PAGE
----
My father told me and my siblings many times in the months after our mother’s death, “Life is different, so we, too, must be different now.”  What does it mean to shed political (frozen) ideologies in service to the country?  What does it mean to have a heart of flesh (not stone) in addressing the problems and struggles ensconced in American society? What does it mean to work together (bend the stubborn will) and not demonize and debase one who holds a different view?

Patriotism is “devotion to and vigorous support for one’s country.”  What ideals does the United States hold most dear?  Maybe, “We the people of these United States, in order to form a more perfect union…”  Maybe, the words, “with liberty and justice for all.”  Maybe the words inscribed at the base of the Statue of Liberty.  In reflecting on patriotism, the basic question I ask myself, “Can I (we) set aside personal preferences and conveniences and sacrifice for something bigger than my (our) own view?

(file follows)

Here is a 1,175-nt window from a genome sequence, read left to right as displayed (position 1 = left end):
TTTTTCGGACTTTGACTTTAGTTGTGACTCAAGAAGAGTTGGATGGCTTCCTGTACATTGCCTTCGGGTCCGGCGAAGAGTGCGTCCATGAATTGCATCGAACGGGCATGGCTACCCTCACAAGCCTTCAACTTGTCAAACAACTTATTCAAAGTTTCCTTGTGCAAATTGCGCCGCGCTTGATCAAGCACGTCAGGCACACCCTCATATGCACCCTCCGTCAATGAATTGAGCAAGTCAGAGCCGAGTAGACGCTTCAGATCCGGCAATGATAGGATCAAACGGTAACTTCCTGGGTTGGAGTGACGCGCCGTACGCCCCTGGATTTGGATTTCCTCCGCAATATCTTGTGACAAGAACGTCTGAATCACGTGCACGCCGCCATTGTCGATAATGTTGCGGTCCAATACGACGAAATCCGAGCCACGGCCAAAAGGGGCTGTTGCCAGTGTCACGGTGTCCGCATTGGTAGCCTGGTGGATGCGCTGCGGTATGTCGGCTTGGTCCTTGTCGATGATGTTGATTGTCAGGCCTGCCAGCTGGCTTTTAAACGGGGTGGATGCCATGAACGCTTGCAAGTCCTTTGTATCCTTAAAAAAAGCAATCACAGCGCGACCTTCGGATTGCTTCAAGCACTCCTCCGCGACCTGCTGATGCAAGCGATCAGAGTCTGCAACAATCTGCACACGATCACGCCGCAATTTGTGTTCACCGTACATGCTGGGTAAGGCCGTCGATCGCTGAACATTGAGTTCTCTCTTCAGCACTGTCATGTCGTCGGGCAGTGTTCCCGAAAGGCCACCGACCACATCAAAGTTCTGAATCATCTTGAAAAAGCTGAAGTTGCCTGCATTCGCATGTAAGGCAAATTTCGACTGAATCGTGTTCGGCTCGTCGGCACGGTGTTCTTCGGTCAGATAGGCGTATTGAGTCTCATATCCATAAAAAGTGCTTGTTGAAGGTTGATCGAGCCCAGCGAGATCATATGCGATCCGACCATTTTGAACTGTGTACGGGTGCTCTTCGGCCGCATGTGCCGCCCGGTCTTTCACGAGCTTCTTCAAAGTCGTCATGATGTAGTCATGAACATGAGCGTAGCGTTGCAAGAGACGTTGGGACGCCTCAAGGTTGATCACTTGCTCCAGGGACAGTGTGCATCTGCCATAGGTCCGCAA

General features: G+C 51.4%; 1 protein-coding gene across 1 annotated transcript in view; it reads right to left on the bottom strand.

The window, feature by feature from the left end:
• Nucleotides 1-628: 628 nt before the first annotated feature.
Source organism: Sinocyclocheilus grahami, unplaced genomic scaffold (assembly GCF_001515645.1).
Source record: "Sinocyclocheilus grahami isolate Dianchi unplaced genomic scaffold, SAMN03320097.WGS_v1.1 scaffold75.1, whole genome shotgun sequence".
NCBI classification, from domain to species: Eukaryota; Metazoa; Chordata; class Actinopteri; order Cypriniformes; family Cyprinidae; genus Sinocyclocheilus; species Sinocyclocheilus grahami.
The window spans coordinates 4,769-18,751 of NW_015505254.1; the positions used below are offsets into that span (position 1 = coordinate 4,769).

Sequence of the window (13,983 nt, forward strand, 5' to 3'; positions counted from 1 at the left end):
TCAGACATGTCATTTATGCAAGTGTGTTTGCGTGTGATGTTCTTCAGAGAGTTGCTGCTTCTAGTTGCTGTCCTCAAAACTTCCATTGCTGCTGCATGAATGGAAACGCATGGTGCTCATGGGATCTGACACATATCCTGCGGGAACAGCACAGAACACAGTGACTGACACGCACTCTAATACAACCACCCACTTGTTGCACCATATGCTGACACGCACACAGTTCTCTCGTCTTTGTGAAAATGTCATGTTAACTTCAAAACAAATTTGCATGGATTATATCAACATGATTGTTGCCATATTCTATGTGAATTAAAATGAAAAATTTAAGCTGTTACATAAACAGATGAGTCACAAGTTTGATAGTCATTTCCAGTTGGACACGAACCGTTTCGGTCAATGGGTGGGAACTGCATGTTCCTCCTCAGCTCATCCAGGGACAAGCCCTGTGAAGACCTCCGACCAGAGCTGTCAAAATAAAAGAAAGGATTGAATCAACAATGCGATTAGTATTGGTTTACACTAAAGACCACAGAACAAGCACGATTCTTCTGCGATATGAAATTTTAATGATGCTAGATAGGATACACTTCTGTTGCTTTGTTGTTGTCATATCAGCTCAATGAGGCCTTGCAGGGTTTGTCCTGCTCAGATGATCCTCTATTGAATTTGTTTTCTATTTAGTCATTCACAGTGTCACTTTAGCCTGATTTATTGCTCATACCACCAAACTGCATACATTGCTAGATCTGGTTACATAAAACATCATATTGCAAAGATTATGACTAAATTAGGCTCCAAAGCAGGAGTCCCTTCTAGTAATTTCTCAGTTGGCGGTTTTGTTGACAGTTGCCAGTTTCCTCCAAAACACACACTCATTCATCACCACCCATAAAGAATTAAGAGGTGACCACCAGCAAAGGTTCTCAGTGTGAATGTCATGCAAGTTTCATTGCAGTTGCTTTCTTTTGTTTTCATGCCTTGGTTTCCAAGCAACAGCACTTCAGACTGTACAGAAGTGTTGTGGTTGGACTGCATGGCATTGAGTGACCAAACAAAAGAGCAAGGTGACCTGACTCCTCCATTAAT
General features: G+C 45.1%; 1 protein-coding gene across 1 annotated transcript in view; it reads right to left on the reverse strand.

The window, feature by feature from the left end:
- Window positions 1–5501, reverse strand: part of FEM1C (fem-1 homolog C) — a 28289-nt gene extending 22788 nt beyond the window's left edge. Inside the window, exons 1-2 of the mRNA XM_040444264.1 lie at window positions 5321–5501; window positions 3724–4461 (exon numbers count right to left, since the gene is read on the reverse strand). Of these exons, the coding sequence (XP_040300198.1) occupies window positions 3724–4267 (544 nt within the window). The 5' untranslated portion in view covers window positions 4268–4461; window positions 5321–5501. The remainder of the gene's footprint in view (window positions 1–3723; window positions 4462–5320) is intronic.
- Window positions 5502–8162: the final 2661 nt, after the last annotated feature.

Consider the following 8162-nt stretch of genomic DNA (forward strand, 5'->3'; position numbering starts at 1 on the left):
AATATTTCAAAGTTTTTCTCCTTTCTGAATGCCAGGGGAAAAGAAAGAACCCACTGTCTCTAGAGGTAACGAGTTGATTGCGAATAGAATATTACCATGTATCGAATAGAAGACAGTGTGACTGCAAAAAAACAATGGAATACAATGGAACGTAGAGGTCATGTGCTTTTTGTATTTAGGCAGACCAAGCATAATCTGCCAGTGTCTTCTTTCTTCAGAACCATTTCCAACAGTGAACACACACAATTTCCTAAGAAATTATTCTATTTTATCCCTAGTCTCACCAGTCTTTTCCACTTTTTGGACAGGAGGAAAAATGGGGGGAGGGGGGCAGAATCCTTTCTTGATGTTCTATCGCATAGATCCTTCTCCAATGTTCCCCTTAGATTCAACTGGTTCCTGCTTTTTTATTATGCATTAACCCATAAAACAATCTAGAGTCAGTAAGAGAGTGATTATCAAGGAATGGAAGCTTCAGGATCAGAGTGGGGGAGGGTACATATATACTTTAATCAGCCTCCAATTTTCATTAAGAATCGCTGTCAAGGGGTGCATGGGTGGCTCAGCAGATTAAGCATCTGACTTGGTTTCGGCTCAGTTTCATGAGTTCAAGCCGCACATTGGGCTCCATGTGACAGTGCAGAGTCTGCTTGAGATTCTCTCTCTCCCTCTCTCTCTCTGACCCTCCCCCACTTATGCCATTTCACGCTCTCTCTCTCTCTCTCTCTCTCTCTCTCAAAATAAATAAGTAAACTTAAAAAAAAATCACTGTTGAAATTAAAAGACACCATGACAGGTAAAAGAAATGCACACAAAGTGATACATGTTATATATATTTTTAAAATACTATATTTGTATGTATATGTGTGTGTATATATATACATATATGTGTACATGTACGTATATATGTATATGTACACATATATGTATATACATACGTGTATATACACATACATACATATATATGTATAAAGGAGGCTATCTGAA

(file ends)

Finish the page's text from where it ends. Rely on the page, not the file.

“If we do not love the neighbor whom we can see, how can we say we love the God we cannot see?” (1 John 4: 20)

These were my thoughts as I celebrated Mass today. 

Notes from Africa

October 29, 2020

On October 9th, the Cabinet Secretary for Education in Kenya announced that school will resume for those in STD 4, STD 8, and Form 4 on October 12th.  Yes, students and parents were given three days of notice to prepare to return to school after the unplanned six-month break due to the co-vid pandemic.  Indeed, the students in these classes reported to school, many of them on “African time,” that is, during the course of that week.  These grades resumed school first because they have national exams for which they need to prepare.